While doing a simple mash up probably would have been easy, I wanted to produce something that I’d give an elevator pitch “It’s like Frozen meets Avengers!” not “It’s Frozen and Avengers together in the same world!” I believe Disney Infinity makes that last bit possible. Also, Disney and Marvel have products that…well… mostly handle this. Both the X-Men and Big Hero 6 basically are this mash-up. Young kids work through emotional issues about themselves and loss and come out the other side (mostly) heroes, in group format.

        So, I tried to break down what really makes both movies and the characters within. Elsa and Bruce Banner seem like obvious parallels. Both have powers they didn’t ask for and have issues controlling their powers; issues tied to their emotions (fear vs anger). Further, both view their powers more as a curse than a blessing and are ridiculously powerful; practically, forces of nature.

        Anna and Captain America seemed like fairly good analogs. Both are innately defined by their ‘good’ness. They are initially naive, but good natured and self-sacrificing. When faced with situations not working how they thought they should (Hans, Elsa; USO, Shield/Hydra), they retain their positive outlook and nature. They don’t break under pressure, but become stronger. The only really issue here is that Elsa and Anna can’t be sisters in this sort of situation – the magic of Cap is that he’s not born great (noble) – he is great by his will.

        Hans is actually a good match up for both Thor and Loki. He comes into the movie appearing to be a strong, traditional male hero; but turns out to be the ultimate evil dictator.

        Ironman doesn’t really have a good analog in Frozen, but given the location, the idea of a son or a daughter of a inventor/arms dealer who, while brilliant, only recently becomes aware of, and understands, just what the family business is – and rejects it. Kinda like Asami Sato.

        A Duke of Weselton like character could work as a good faux or minor villain from either the French or Russian like nations. All that is required is a rashness to accuse a neighboring country he doesn’t trust – which basically describes the feelings of France and Russia about Germany pre-WW1.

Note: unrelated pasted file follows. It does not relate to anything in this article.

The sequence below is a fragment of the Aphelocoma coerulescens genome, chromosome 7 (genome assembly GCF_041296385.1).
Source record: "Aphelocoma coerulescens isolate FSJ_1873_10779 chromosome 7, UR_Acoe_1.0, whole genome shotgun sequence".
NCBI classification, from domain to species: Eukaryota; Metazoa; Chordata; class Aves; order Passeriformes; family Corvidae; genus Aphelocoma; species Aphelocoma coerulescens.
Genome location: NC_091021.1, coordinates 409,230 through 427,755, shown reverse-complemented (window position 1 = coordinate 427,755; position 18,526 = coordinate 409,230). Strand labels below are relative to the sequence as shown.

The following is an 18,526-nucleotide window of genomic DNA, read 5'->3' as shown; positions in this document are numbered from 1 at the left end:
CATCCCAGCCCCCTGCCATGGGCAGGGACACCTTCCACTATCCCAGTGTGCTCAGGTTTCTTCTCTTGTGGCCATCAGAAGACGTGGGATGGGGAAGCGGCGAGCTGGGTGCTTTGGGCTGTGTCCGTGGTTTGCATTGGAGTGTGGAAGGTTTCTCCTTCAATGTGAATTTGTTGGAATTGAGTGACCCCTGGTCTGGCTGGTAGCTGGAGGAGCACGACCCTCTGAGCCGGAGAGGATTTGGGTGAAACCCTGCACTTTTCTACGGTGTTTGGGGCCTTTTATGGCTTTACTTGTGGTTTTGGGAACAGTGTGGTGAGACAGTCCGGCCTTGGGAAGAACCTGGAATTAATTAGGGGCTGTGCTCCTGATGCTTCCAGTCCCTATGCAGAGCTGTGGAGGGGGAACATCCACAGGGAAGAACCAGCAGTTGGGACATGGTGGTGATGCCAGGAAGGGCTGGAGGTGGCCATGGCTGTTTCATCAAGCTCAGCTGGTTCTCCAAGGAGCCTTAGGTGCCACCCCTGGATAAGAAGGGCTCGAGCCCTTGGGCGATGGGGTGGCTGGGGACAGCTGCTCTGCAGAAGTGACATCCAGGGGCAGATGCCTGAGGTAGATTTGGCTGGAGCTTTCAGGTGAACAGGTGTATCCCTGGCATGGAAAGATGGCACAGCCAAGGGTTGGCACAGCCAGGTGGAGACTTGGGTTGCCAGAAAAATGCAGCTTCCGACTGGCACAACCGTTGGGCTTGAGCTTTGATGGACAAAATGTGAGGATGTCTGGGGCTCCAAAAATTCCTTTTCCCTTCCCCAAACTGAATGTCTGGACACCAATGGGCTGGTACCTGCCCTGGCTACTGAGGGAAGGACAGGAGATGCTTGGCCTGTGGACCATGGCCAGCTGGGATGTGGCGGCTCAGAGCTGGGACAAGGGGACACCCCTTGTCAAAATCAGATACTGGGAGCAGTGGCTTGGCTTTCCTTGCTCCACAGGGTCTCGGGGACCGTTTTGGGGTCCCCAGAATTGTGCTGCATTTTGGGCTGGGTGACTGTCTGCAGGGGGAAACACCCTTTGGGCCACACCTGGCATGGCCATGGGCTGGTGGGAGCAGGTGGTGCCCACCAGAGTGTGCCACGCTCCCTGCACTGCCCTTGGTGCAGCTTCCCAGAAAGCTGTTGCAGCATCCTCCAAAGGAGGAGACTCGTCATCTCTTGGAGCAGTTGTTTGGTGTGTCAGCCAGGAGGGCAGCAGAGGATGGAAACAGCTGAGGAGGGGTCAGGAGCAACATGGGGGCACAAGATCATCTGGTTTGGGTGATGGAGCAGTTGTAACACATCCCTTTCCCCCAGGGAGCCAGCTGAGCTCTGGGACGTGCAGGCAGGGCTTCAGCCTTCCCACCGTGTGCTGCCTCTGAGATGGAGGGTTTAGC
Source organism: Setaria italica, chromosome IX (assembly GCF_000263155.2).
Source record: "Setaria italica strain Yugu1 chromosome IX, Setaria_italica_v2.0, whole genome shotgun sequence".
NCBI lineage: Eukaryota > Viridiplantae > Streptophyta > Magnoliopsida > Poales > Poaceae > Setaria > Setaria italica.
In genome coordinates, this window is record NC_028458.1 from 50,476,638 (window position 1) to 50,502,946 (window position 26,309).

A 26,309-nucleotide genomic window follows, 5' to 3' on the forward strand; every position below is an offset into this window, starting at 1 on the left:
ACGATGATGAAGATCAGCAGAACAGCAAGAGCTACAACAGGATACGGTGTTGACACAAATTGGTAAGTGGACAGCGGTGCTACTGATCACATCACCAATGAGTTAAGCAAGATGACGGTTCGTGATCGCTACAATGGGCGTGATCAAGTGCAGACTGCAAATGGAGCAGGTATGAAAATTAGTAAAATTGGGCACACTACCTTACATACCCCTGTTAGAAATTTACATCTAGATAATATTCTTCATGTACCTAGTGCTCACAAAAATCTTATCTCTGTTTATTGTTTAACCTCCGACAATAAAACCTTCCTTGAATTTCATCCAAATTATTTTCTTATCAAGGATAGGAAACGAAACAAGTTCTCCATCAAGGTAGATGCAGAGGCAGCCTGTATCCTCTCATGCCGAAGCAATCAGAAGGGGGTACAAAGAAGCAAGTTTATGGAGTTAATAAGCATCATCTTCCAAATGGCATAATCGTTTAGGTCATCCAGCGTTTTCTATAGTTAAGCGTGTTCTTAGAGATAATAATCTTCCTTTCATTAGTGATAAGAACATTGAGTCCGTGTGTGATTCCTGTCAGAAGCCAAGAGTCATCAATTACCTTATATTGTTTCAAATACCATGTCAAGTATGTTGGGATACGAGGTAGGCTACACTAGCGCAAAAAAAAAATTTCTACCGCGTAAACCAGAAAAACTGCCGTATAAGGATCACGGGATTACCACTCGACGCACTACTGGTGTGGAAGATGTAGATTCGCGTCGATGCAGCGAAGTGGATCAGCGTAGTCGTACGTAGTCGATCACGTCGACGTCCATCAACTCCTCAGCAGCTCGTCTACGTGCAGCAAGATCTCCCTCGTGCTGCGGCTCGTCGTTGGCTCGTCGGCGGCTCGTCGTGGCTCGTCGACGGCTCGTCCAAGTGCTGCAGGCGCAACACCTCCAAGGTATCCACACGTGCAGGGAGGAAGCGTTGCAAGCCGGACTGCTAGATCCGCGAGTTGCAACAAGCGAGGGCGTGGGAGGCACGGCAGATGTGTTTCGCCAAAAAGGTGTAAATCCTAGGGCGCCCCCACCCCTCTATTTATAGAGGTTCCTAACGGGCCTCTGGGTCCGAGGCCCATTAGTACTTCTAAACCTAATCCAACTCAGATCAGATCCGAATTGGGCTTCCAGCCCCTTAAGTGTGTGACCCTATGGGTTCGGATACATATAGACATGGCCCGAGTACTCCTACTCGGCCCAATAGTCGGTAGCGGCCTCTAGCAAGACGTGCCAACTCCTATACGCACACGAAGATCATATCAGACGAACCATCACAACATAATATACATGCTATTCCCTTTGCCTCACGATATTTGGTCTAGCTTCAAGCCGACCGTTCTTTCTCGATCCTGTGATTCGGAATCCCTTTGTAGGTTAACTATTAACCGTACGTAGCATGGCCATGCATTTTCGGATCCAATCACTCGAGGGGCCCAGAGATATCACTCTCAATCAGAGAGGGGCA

The other characters are a bit harder to figure out what to do with… but did influence my choice of location. I’m really not quite sure what to do with Kristoff or Hawkeye… the only two things I can think of about them are their relative uselessness; though some sort of Kristoff/Coulson character to motivate Capt. Anna character may be interesting. The character could be a love interest for Anna – or her brother, which would be a bit more inline with

        Black Widow is really hard for me to think of anything to do with her. Her character is so tightly bound to Soviet Russia, its hard to shift her anywhere. I’m honestly surprised the movies have done as well as they have with her character. If it weren’t for Putin being… Putin, I’d say her entire existence would be anachronistic. About the only thing I can really think of is to tie her loosely to the Russian-like royal family some how (Romanov vs Romanova) – perhaps secretly sent away due to rising internal tensions in her country?

        Nick Fury is also problematic… His moral grey-ness isn’t really found in Frozen – and his main function is really to be the agent that unites the Avengers. I think I can probably shift that to Capt-Anna character.

        So, why a fantasy WW1-ish Europe?